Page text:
10 years ago I lived in Chiang Rai (three hours north of Chiang Mai) working amongst the disadvantaged children of the hilltribes. We ran an orphanage for the kids who had nobody and also ran a prostitution-prevention program in an attempt to equip the teenage girls with skills that would help them to avoid the sex industry. We helped about 200 kids in villages dotted all throughout the mountains, and also ran a boarding home for the kids who simply could not get to school due to distance. I’m Australian but all my coworkers and best friends there were either Karen or Lahu, and I was in a serious relationship with a Lahu guy. (Nearly ended up married to him). I haven’t written about many of my experiences on my blog but if you’re curious, there are 2 posts on my site you might like. One is called GlobeDrop: How Travellers Can Give Back and the other is called Elephant Tourism and the Power of Hindsight.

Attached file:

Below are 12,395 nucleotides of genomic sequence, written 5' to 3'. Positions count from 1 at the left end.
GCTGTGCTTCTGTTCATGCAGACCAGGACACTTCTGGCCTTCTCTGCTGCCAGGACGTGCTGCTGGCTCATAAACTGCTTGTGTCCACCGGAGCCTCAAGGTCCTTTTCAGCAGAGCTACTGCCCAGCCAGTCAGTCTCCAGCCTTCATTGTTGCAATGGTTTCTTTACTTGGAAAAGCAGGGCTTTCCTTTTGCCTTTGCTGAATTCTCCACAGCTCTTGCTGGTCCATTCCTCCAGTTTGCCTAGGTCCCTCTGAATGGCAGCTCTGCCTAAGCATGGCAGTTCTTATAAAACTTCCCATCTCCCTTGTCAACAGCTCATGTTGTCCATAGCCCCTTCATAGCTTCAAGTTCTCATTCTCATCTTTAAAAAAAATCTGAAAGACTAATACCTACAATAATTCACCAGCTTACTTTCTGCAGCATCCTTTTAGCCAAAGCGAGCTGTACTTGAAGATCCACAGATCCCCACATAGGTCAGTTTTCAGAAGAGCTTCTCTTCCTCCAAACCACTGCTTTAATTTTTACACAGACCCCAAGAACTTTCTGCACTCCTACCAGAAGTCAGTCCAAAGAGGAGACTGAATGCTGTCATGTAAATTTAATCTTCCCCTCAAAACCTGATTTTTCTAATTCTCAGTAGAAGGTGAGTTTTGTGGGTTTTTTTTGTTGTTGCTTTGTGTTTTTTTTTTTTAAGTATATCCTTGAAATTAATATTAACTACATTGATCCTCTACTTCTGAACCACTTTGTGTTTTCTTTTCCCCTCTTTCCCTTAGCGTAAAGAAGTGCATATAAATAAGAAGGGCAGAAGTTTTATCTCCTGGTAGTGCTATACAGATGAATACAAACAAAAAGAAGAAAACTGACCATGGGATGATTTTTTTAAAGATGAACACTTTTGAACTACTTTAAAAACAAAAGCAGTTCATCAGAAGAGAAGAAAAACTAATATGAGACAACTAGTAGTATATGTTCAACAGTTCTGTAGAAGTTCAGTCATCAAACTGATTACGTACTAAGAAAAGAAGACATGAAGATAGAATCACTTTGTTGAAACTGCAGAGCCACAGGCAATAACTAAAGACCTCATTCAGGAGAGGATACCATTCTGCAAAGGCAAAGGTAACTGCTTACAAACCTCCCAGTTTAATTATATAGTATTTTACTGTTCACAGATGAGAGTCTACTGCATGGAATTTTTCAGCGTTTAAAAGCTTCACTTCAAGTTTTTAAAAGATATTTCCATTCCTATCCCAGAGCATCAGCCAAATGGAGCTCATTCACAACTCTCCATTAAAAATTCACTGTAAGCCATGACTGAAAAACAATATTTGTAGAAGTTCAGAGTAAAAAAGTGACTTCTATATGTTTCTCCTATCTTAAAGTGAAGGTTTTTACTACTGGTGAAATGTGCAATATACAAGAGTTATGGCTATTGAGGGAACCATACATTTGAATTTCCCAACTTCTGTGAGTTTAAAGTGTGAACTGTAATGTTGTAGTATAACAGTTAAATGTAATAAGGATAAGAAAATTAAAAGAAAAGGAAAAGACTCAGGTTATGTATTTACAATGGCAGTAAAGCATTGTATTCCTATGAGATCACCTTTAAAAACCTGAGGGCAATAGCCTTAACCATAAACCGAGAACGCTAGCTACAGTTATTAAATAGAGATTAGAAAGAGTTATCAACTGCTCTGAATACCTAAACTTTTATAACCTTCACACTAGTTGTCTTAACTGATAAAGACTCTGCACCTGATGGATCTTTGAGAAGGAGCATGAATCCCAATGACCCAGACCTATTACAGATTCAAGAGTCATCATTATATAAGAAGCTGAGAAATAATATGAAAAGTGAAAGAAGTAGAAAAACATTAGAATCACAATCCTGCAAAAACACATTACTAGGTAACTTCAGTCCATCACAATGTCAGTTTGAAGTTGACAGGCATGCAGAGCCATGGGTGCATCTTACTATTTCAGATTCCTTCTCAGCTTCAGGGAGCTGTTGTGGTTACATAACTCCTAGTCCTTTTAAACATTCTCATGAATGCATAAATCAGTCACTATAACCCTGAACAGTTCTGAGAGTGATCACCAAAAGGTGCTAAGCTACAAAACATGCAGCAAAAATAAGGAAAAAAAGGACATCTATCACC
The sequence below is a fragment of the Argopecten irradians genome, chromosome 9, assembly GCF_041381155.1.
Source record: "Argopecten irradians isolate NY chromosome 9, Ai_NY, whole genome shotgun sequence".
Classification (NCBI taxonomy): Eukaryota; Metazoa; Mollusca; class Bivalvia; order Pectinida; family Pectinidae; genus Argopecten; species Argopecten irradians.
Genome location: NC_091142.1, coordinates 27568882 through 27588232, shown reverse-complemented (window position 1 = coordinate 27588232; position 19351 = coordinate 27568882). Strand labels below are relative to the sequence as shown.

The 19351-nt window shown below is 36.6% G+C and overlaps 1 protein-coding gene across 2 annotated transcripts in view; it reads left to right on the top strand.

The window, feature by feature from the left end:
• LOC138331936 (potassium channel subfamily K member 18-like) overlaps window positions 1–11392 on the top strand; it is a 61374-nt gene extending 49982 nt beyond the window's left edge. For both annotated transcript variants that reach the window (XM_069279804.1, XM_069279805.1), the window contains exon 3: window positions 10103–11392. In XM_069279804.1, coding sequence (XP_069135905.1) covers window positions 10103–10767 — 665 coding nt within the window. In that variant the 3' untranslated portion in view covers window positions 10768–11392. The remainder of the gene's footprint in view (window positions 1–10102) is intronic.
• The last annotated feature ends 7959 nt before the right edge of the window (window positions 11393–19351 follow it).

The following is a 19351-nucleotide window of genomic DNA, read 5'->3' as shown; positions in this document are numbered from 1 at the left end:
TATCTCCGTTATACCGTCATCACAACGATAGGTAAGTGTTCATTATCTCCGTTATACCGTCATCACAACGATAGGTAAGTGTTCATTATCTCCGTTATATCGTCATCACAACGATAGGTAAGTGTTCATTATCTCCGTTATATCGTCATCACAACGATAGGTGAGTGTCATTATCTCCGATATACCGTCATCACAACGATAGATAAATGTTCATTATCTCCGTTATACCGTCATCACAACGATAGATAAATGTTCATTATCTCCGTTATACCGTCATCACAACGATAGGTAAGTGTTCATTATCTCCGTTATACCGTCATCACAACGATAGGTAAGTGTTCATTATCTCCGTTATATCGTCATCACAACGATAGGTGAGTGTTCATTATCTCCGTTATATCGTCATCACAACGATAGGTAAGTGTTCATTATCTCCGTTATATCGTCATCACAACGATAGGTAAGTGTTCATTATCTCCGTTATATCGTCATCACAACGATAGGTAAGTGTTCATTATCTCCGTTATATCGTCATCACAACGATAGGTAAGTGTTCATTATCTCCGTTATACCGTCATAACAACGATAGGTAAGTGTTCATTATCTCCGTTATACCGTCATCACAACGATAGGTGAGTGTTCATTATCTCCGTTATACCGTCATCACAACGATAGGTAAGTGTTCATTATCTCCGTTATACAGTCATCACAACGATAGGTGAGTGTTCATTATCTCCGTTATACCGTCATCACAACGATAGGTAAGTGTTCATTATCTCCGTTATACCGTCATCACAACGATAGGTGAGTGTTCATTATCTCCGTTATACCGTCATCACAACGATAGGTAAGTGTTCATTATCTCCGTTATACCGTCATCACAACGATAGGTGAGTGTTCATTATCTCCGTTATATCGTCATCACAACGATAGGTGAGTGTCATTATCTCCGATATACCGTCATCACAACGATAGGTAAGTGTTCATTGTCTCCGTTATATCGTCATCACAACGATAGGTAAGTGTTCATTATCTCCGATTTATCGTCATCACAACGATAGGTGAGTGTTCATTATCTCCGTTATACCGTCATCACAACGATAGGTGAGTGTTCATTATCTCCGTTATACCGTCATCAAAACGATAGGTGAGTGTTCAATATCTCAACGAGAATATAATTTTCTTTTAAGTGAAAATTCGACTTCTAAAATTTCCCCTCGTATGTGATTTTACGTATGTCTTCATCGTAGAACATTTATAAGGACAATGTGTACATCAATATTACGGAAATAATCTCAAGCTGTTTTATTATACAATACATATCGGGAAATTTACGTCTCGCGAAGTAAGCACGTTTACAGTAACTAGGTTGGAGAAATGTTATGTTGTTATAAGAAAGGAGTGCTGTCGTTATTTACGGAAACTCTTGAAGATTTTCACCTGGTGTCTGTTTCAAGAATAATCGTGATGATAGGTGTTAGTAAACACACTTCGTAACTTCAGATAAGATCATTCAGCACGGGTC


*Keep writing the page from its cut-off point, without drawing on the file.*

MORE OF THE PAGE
The poverty these communities experience is harrowing and life is hard. My boyfriend’s sister got married at the age of 12 and had her first kid at 14, and that’s normal. Unfortunately most villages have about four options: growing rice, sending their daughters to work as bar girls, selling drugs and tourism. Obviously living in a place like this tourist village is preferable to options 2 and 3 but it’s still not ethical for us to take part in it. As you said, they’re not animals in a zoo for us to gawk at.